Birds of North Carolina:
their Distribution and Abundance
White Ibis - Eudocimus albus
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General Comments One of the most common of our coastal wading birds, the White Ibis has increased dramatically in the state over the last 50-60 years. Despite the fact that over 10,000 pairs nest in the state annually, over 95% of them nested until about 2009 only at one site -- Battery Island near Southport. (The birds mysteriously moved off the island, and many or most of these are now breeding on one or two islands farther north in the lower Cape Fear River.) The species does nest in scattered other coastal colonies north to Currituck, and at one or two slightly inland sites. Battery Island birds were known to make daily round-trips to the Waccamaw River (over 30 miles one way); thus, the birds nesting along the lower Cape Fear spread out over a wide area near the southern coast. Despite the fact that the species is near the northern edge of its range in the mid-Atlantic states, birds are quite hardy in winter, and fairly large numbers remain to overwinter. As with most other waders, the species does wander inland across much of the state after the breeding season. The White Ibis is often seen foraging in shallow fresh waters of open swamps, shallow waters, and mudflats, but it also forages in brackish and salt water and on mudflats. And, White Ibises will also feed on lawns and occasionally in plowed fields. Inland, most birds are seen feeding on mudflats at lakes/reservoirs where shorelines are exposed.
Breeding Status Breeder
NC BRC List Definitive
State Status W
U.S. Status
State Rank S3B,S3N
Global Rank G5
Coastal Plain Year-round breeding resident along the coast, with migratory movements. Common to locally very common, more numerous along the southern coast; numbers reduced only slightly in winter, such that it is only fairly common and somewhat local in winter on the Outer Banks. Breeds on small coastal islands, with other wading birds. In Tidewater, mostly rare to uncommon in the warmer months, and can be rare in winter. Farther inland, formerly nested at Warwick Mill Bay (Robeson), and might still do so, and nests at Lay's Lake (Columbus). At other locales, mainly a rare to uncommon post-breeding visitor, from mid-Jun to late Aug. Out-of-season inland records, both at Woodlake (Moore): one on 7 Feb 2000, and one on 13 Mar 2008. Peak counts: 1,462, counted in flight to a roost at Browns/Harker Island (Carteret), 31 May 2022.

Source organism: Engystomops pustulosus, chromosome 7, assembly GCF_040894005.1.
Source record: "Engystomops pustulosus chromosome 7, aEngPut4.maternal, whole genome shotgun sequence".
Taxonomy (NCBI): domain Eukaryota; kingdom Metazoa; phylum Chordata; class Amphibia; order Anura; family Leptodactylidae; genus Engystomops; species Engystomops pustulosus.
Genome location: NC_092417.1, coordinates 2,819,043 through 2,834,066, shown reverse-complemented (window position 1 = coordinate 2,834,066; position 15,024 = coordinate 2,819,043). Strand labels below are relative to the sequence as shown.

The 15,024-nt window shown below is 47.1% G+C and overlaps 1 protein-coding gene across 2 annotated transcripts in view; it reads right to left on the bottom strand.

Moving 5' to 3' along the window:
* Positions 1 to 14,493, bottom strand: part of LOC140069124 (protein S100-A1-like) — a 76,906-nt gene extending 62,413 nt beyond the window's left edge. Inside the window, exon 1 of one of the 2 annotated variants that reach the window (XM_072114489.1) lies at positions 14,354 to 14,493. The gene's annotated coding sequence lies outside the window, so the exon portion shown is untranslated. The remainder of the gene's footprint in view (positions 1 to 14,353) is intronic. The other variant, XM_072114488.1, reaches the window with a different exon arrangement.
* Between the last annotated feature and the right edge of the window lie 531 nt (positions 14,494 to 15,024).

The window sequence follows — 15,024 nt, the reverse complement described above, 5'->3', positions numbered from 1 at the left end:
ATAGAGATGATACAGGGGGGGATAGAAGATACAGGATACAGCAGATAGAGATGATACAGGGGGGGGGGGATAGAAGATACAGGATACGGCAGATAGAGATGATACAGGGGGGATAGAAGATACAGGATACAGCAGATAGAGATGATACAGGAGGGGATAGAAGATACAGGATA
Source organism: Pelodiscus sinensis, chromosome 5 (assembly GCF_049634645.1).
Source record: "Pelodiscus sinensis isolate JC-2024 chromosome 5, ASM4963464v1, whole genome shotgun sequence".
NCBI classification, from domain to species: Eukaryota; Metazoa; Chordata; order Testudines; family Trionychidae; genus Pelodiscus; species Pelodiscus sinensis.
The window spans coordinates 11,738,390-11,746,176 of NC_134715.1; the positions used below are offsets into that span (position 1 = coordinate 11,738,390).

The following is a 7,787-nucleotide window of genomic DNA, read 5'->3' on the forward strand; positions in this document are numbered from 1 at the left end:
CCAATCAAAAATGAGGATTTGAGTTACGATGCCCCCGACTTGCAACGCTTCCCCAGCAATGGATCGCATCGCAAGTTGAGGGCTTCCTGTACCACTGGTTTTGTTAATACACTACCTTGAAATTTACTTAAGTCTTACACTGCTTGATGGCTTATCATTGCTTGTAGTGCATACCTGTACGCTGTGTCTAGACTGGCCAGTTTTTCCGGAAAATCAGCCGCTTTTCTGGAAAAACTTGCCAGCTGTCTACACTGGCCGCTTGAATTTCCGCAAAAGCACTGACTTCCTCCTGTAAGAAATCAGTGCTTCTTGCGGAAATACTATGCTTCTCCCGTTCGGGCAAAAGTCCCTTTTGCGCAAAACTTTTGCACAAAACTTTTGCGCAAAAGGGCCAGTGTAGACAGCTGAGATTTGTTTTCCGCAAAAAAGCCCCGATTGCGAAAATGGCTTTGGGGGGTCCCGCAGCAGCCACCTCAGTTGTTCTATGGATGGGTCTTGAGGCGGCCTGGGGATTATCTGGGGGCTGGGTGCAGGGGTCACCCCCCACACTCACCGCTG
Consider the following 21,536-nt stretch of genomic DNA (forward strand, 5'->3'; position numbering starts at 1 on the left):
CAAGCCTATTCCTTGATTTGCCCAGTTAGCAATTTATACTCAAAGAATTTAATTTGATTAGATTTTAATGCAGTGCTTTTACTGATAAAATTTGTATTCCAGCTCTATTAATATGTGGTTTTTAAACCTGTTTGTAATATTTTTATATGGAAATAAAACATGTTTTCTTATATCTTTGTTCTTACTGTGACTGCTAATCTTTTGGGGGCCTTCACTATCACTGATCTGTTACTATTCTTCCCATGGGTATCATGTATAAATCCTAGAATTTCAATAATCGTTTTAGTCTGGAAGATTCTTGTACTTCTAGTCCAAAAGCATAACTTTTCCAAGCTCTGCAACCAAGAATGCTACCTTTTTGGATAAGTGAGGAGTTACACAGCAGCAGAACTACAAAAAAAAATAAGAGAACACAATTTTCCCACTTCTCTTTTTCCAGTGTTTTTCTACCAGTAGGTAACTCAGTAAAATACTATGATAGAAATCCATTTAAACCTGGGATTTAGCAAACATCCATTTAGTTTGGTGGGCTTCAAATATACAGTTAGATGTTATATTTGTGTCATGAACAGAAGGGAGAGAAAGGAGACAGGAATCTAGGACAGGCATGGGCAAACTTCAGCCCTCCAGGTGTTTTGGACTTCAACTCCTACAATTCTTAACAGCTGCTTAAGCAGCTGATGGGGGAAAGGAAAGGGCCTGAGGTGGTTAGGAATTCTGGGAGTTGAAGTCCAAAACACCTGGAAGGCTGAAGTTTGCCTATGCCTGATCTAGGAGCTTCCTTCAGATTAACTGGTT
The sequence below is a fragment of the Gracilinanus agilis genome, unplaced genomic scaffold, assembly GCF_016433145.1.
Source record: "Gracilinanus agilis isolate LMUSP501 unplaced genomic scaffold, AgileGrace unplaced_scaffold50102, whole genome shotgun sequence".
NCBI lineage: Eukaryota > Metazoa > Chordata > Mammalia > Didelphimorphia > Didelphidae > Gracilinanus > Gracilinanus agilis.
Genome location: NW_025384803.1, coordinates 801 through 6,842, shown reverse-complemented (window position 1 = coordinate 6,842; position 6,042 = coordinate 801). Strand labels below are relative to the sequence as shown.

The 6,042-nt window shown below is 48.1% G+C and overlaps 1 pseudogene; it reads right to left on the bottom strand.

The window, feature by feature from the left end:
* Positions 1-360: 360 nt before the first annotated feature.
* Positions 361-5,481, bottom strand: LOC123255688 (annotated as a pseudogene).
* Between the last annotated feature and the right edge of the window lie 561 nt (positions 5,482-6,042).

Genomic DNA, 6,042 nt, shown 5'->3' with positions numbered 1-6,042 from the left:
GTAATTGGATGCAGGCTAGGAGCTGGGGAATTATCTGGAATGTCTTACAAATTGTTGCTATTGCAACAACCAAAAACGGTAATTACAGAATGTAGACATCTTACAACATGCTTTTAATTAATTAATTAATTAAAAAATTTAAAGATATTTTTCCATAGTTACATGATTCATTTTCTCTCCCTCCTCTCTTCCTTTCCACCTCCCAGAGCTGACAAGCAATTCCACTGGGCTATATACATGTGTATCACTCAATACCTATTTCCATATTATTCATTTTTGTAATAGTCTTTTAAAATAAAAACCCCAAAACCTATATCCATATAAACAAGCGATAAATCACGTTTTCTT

Piedmont Post-breeding visitor, essentially only in summer and fall. Rare to uncommon along the eastern edge of the region, but generally rare over most of the Piedmont; mainly late Jun to mid-Sep. A flock of 12 in flight in Alamance on 16 Apr 2015 was most unusual for the spring season; even more notable in spring was 28 in flight at Lake Twitty (Union) on 28 May 2020, following Tropical Storm Bertha. Peak count: 140, Jordan Lake, 14 Aug 1980.
Mountains Post-breeding visitor. Rare at low elevations in the southern mountains; very rare in the central and northern mountains and above 2,500 feet; mid-Jun to late Sep. Two out-of-season records: 1, Pisgah Forest (Transylvania), 6 Dec 1995; and 1, in flight near Weaverville (Buncombe), 7 Feb 2022. Peak count: 7, Brevard (Transylvania), 21-22 Aug 2022.
Finding Tips This species is difficult to miss along the coast, at mudflats, shallow waters of ponds and inlets, and on occasions even in grassy areas such as lawns and plowed fields. Inland, your best bet is at a large lake, where there are extensive mudflats, during Jul or Aug.
Attribution LeGrand[2023-03-19], LeGrand[2022-09-14], LeGrand[2022-04-26]
NC Map
Map depicts all counties with a report (transient or resident) for the species.
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NC Breeding Season Map
Map depicts assumed breeding season abundance for the species.